World War I, World War II, and the Cold War accelerated the integration of Virginia back into the national mainstream. They transformed the state from a rural to a primarily urban one, from a poor to a relatively affluent one, and from a state with few non-natives to one with many.
Click on the tabs to read more. To download the full text for this page, click here [pdf - link opens new window].
A Virginia-born president, Woodrow Wilson, led the nation to war against the German, Austrian, and Ottoman empires in 1917 and 1918. Virginians welcomed the jobs created by the war, but they also mourned the loss of 1,200 of their citizens who gave their lives in the nation's service. Although American participation in the war was too short a time to alter Virginia's economic, social, or political systems permanently, it did hasten industrialization, urbanization, and the exodus of African Americans to the north. The treaties that ended World War I eventually gave rise to the birth of Nazism and the emergence of Adolf Hitler in Germany in 1933. Hitler aimed not only to establish a thorough totalitarian state, but he also had territorial ambitions on other states. But Americans took little interest in these matters. Only the sudden collapse of France in 1940 galvanized American opinion. The result was an American defense buildup that had enormous consequences in Virginia.
The state experienced unprecedented growth in military-related industries and in camps that sprung up almost overnight to train the large number of soldiers who were preparing for America’s entry into the conflict. The buildup continued through 1940 and 1941. Then, on December 7, 1941, the Japanese attacked the American naval base at Pearl Harbor in Hawaii. Within days Germany and Italy declared war on the United States.
The defense buildup and the ensuing war effort ended the Great Depression and raised Virginia to unprecedented levels of prosperity and employment. One factor was shipbuilding at the superb Hampton Roads ports. Newport News Shipbuilding went from 13,000 workers in 1939 to 70,000 in 1943. The numerous posts and bases throughout Virginia that provided thousands of civilian jobs constituted another factor. Businesses throughout the commonwealth produced goods needed for the military machine. Among southern states, Virginia ranked second behind Texas in the value of war contracts.
Although only 10 percent of female workers were in war industry jobs in 1944, the war opened up new fields to women. African Americans, too, benefitted, especially after the federal government proclaimed equal pay regardless of race for all war workers doing the same job. The lure of war work accelerated the transformation of black Virginians from a rural to an urban people even as other blacks left Virginia entirely.
World War II was a "total war" in which sacrifices were required on the home front. The motto was "Use it up, wear it out, make do, or do without." And because only a small fraction of the war could be paid for by income taxes, the government financed the war by loans from the American people in the form of war bonds. Many Virginians attended parades, shows, and appearances by celebrities to support the war effort. After America joined the war, Virginians asked "What can I do?" Many found the answer in volunteerism, with some assuming such paramilitary functions as air raid wardens or airplane spotters.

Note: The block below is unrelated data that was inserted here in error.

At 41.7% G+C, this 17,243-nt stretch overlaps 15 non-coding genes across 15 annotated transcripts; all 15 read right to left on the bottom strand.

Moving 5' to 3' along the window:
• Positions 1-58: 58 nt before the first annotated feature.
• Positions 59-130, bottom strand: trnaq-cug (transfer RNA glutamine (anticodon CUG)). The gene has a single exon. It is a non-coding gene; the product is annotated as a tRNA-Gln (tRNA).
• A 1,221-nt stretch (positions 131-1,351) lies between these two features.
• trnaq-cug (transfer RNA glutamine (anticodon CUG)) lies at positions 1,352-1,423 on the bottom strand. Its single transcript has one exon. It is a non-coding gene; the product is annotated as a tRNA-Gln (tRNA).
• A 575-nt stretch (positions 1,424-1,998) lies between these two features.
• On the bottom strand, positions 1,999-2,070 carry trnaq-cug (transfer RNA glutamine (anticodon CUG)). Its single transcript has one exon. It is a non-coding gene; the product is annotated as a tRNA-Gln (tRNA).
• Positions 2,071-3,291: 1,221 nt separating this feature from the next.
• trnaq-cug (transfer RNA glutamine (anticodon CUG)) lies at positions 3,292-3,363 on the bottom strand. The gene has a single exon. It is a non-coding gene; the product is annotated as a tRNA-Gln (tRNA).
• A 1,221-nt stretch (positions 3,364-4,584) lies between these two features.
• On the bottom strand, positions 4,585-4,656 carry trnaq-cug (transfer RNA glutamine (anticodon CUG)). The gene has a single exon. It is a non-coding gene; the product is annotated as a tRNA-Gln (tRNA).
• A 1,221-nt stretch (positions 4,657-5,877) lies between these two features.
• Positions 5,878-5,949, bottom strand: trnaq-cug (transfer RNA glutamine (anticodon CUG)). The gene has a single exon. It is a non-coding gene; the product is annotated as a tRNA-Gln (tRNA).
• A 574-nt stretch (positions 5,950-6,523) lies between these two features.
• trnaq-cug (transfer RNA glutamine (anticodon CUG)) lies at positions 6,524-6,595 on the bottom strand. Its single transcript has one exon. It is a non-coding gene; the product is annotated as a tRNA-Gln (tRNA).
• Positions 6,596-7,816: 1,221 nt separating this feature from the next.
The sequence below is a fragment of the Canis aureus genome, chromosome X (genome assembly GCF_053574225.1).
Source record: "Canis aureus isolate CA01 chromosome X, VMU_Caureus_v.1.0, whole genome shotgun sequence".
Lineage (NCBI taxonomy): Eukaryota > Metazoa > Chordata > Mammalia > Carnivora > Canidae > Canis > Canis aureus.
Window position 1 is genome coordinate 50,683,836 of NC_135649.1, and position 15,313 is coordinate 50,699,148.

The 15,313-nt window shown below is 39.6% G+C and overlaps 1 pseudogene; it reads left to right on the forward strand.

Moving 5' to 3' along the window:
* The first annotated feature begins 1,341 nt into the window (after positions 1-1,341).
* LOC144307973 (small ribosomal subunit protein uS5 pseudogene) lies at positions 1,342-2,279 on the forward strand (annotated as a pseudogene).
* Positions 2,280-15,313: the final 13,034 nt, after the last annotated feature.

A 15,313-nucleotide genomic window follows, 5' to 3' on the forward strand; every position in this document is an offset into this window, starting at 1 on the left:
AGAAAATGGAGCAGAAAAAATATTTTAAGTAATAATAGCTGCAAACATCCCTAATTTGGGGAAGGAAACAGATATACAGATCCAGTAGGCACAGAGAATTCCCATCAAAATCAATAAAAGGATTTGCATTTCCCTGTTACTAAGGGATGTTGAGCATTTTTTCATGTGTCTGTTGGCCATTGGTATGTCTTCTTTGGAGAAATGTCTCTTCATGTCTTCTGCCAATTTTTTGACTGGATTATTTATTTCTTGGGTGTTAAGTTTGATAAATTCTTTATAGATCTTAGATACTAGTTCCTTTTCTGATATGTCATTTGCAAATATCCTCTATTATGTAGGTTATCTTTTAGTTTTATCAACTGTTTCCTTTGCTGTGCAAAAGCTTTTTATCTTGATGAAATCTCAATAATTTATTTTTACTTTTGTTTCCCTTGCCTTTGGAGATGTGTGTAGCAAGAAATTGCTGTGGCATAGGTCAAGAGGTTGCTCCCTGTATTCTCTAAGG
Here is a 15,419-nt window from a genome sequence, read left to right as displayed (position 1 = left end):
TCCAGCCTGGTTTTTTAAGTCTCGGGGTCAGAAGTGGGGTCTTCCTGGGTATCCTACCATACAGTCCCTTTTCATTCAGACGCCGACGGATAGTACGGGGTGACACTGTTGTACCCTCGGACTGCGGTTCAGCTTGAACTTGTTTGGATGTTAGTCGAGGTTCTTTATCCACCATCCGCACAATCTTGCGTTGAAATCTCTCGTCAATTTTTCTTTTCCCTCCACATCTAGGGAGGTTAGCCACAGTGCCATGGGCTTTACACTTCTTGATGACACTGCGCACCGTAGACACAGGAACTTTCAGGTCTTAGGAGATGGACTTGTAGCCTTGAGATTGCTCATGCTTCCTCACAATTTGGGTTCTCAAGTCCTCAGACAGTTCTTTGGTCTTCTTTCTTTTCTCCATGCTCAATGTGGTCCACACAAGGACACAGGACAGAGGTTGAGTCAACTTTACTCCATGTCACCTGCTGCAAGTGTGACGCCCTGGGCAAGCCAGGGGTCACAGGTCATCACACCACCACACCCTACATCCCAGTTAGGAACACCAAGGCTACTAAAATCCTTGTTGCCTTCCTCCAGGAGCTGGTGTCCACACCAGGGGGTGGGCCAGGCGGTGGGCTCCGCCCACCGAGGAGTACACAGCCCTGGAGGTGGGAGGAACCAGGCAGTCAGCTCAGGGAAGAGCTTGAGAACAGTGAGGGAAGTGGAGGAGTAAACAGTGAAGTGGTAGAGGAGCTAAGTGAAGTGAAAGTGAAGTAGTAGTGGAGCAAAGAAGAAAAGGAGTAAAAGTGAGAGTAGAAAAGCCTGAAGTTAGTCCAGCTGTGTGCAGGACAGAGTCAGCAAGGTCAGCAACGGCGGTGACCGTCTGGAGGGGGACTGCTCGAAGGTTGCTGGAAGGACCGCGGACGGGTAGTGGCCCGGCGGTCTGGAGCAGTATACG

Many of the war's most famous commanders—George C. Marshall, Alexander Archer Vandegrift, Douglas MacArthur, and George S. Patton—were native Virginians or had strong ties to the commonwealth.
When I joined the Virginia National Guard, I thought I was going to Virginia Beach. Instead, I went to Omaha Beach.
—A Virginia veteran
Although World War II was not waged on Virginia soil, it reached into every community and touched every Virginian. Foremost were the 7,000 Virginians killed and their families. More than 300,000 Virginians served in uniform during the war, largely because they felt justifiable pride in defeating this unprecedented danger.
To wage and win a global war required the efforts of these and other commanders, more than 300,000 Virginians in uniforms, millions of Virginia war workers and civilians, and their counterparts in other American states and in allied nations across the globe. Apart from its larger consequences, the effort made Virginia more urban, prosperous, and cosmopolitan. The federal government became Virginia's largest employer. Mechanization of agriculture spurred by the wartime labor shortage permanently freed huge numbers of workers for the postwar boom in the retail and service sectors of the economy. Vast tracts of prefabricated single-dwelling houses, built for war workers, were prototypes for postwar suburbs. Moreover, the broadened experiences of blacks and women gave impetus to the civil rights and women's movements.
In this video, VHS Assistant Editor Greg Hansard tells the story of the S.S. Quanza.
This video, excerpted from "Witness to a Century," addresses the topic of the home front during World War II.
This video, excerpted from "Witness to a Century," addresses the topic of African American participation in World War II.
This video, excerpted from "Memories of World War II: Photographs from the Archives of The Associated Press," addresses the topic of female work force during World War II.
"Becoming Americans Again"
Teaching with Photographs
Browse more collection items
SOL Tours for Students
Listen to VHS lectures online
Take a Closer Look at VHS collections:
Old Virginia: The Pursuit of a Pastoral Ideal
This web site was made possible by Altria Group, Inc.